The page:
Responsive does not offer as much control as adaptive, but it takes much less time working to both build and maintain. fluid and responsive layout also can temporarily adaptive and does not use percentages to give the feel of a more liquid when scaling, this again can cause a jump when the window is resized. For example, in the figure below, which shows the layout fluid, designers who use percentage widths so that the display will be customized for each user.

You will design with a responsive layout with all this in mind and of course can be a confusing process and makes it quite complex. This means that you should focus on creating a viewport to mid-resolution and you can then use a media query to adjust the low and high resolution at a later date.

So basically, it's usually better to use responsive to new projects, and adaptive for retrofits.

Responsive also require more in the way of coding to ensure that it fits any screen to access it. However, additional work is debatable (as compared to the adaptive design) for adaptive design requires you to develop and maintain a separate HTML and CSS code for each layout. Modifying the adaptive sites are also more complex because chances are you have to make sure that everything is still all over the site works (such as SEO, content and links) when it is time for implementation.

You must, of course, also consider the user experience. Because essentially responsive rummaged around for seamlessly matches the device window, you will need to pay special attention to the visual hierarchy of the design as it shifted around.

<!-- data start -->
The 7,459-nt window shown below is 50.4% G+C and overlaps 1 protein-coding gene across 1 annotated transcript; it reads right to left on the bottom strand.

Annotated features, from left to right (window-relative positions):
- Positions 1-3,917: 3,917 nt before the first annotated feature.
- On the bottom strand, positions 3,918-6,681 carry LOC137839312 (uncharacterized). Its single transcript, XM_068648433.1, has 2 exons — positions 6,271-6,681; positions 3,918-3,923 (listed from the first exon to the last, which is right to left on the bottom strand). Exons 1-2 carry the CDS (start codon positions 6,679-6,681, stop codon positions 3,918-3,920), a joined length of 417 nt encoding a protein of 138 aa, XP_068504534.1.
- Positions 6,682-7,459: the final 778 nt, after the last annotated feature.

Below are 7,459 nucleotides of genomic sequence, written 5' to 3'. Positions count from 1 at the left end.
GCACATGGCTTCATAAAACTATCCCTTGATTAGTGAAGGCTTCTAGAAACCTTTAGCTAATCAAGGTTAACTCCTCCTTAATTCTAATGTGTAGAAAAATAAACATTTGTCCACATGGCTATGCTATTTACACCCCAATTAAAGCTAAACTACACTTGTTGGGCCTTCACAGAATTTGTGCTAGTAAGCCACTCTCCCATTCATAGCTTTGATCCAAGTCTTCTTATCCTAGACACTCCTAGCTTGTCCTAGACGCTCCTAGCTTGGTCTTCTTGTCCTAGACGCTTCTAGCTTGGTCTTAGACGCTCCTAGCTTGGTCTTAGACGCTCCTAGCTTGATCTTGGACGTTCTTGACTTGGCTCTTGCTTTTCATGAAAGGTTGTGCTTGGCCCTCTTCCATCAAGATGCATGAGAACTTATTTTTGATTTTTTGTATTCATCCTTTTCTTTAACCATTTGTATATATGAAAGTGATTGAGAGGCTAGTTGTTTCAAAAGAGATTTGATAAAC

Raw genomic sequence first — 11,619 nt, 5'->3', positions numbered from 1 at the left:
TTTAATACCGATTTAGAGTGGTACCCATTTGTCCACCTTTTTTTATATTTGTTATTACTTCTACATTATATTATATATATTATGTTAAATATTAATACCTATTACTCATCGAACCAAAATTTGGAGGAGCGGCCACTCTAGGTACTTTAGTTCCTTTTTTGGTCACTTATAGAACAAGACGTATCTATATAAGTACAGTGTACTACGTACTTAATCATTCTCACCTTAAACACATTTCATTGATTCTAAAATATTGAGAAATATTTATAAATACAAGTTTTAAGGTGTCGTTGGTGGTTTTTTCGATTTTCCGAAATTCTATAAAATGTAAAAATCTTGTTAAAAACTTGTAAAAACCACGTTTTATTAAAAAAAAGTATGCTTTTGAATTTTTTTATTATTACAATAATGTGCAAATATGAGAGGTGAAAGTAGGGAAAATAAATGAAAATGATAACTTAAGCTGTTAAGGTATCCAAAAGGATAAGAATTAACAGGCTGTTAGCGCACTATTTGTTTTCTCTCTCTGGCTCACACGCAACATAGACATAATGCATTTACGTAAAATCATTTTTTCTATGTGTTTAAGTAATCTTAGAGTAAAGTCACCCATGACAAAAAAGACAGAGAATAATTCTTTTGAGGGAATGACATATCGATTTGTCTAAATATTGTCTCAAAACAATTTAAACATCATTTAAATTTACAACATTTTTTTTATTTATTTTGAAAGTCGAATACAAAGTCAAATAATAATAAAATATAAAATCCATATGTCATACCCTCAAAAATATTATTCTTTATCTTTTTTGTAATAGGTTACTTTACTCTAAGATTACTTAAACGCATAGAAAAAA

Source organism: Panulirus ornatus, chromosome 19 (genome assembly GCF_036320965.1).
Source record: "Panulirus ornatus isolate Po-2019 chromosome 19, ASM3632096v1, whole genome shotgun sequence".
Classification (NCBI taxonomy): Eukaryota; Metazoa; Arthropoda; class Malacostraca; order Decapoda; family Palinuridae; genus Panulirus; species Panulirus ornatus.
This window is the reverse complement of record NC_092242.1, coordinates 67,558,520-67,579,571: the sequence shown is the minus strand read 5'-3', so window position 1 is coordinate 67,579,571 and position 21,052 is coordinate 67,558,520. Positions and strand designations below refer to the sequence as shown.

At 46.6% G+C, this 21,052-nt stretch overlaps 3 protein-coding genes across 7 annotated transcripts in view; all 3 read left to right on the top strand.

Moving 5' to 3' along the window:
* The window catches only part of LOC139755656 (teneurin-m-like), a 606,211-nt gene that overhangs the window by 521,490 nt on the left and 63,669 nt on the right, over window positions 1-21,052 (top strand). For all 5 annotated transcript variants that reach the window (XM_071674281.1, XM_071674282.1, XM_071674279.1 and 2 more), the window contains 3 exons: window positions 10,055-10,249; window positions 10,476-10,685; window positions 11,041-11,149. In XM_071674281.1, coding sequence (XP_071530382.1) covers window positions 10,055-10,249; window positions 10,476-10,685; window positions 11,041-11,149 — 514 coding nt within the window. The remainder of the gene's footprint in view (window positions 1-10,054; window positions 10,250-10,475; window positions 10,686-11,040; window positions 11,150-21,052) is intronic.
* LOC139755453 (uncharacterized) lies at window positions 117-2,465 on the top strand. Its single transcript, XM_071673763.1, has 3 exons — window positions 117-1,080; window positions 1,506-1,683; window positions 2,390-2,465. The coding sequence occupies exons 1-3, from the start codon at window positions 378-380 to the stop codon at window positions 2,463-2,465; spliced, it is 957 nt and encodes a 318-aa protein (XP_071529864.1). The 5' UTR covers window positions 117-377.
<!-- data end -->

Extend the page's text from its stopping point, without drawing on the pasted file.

According to Amy Schade, "responsive design often turn into solving the puzzle - how to arrange the elements on larger pages to fit skinny, page again or vice versa. However, make sure that the elements fit within the page is not enough. For responsive design to be success, good design should be used in all screen resolutions and sizes. "

So there are no shortcuts to whichever technique you decide to use - both in need of a job that comes with creating a site that is essentially a one size fits all. Responsive to have a slight edge, because you will not be, in the future, need to spend a lot of time in the maintenance of the site.

Decision

When it comes down to it, the key is to consider your audience first and foremost no matter what technique you adopt the design. Once you know exactly who they are and what device they are likely to access the site on, then it is easier to design with them in mind when it comes to the layout, content and so on.

It will also depend on whether you have an existing site to work with or you're starting from scratch. responsive design technique has become the go-to design and it is thought that around 1/8 of websites now use responsive (while there is little to no data on how much the use of adaptive). the rate of adoption for responsive grow fast as well and has almost reached the same level as a standalone mobile site.

With all that in mind, it is safe to say that responsiveness is usually the preferred technique if only because of the ongoing work of adaptive design demands.

However, if the client or the company has a budget, then adaptive might be a better choice, according to tests conducted by Catchpoint. They built two sites in WordPress, one using the standard WP TwentyFourteen and more responsive theme using a plugin called Wiziapp.

This plugin serves mobile themes for users, depending on the device they are accessing the site from and also offers advanced configuration options so that you can further streamline the process.

It must be shown that no optimization is done at all, but it does show that responsive sites is to download everything needed for a desktop. So right from the box, the theme does not offer excellent performance at all.

Again, this can be overcome by using a media query, but above serves as a good example of why responsive design - while becoming a popular option - not always the best for mobile. Until something better comes along though, it's hard to know what we can do about it other than to learn how to properly code and implement a responsive website is great.